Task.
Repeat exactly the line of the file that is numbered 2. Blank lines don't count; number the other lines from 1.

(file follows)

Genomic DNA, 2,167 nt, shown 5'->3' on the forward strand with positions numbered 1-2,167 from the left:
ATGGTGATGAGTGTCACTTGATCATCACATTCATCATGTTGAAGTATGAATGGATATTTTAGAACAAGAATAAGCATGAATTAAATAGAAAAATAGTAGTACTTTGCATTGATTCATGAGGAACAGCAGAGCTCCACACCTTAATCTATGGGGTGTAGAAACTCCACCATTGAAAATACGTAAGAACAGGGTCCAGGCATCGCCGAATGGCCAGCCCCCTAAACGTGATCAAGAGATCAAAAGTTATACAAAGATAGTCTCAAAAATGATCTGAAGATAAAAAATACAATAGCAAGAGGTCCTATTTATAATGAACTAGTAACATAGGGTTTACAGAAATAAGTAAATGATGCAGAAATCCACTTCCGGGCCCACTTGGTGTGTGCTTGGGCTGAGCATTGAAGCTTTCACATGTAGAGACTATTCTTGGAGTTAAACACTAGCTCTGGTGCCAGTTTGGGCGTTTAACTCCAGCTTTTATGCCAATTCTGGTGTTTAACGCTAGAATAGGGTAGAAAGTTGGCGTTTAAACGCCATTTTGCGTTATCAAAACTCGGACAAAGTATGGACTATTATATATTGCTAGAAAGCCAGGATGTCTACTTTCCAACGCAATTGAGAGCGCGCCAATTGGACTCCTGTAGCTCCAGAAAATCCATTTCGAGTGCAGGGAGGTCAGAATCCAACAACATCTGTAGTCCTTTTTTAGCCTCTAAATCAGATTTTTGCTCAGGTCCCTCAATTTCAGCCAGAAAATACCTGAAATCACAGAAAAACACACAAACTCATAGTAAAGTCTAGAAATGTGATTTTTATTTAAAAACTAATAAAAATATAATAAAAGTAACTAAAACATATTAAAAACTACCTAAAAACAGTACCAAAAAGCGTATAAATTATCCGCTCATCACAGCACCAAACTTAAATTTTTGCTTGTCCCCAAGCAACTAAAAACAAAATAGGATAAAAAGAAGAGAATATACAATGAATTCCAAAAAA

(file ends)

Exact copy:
ATGGTGATGAGTGTCACTTGATCATCACATTCATCATGTTGAAGTATGAATGGATATTTTAGAACAAGAATAAGCATGAATTAAATAGAAAAATAGTAGTACTTTGCATTGATTCATGAGGAACAGCAGAGCTCCACACCTTAATCTATGGGGTGTAGAAACTCCACCATTGAAAATACGTAAGAACAGGGTCCAGGCATCGCCGAATGGCCAGCCCCCTAAACGTGATCAAGAGATCAAAAGTTATACAAAGATAGTCTCAAAAATGATCTGAAGATAAAAAATACAATAGCAAGAGGTCCTATTTATAATGAACTAGTAACATAGGGTTTACAGAAATAAGTAAATGATGCAGAAATCCACTTCCGGGCCCACTTGGTGTGTGCTTGGGCTGAGCATTGAAGCTTTCACATGTAGAGACTATTCTTGGAGTTAAACACTAGCTCTGGTGCCAGTTTGGGCGTTTAACTCCAGCTTTTATGCCAATTCTGGTGTTTAACGCTAGAATAGGGTAGAAAGTTGGCGTTTAAACGCCATTTTGCGTTATCAAAACTCGGACAAAGTATGGACTATTATATATTGCTAGAAAGCCAGGATGTCTACTTTCCAACGCAATTGAGAGCGCGCCAATTGGACTCCTGTAGCTCCAGAAAATCCATTTCGAGTGCAGGGAGGTCAGAATCCAACAACATCTGTAGTCCTTTTTTAGCCTCTAAATCAGATTTTTGCTCAGGTCCCTCAATTTCAGCCAGAAAATACCTGAAATCACAGAAAAACACACAAACTCATAGTAAAGTCTAGAAATGTGATTTTTATTTAAAAACTAATAAAAATATAATAAAAGTAACTAAAACATATTAAAAACTACCTAAAAACAGTACCAAAAAGCGTATAAATTATCCGCTCATCACAGCACCAAACTTAAATTTTTGCTTGTCCCCAAGCAACTAAAAACAAAATAGGATAAAAAGAAGAGAATATACAATGAATTCCAAAAAA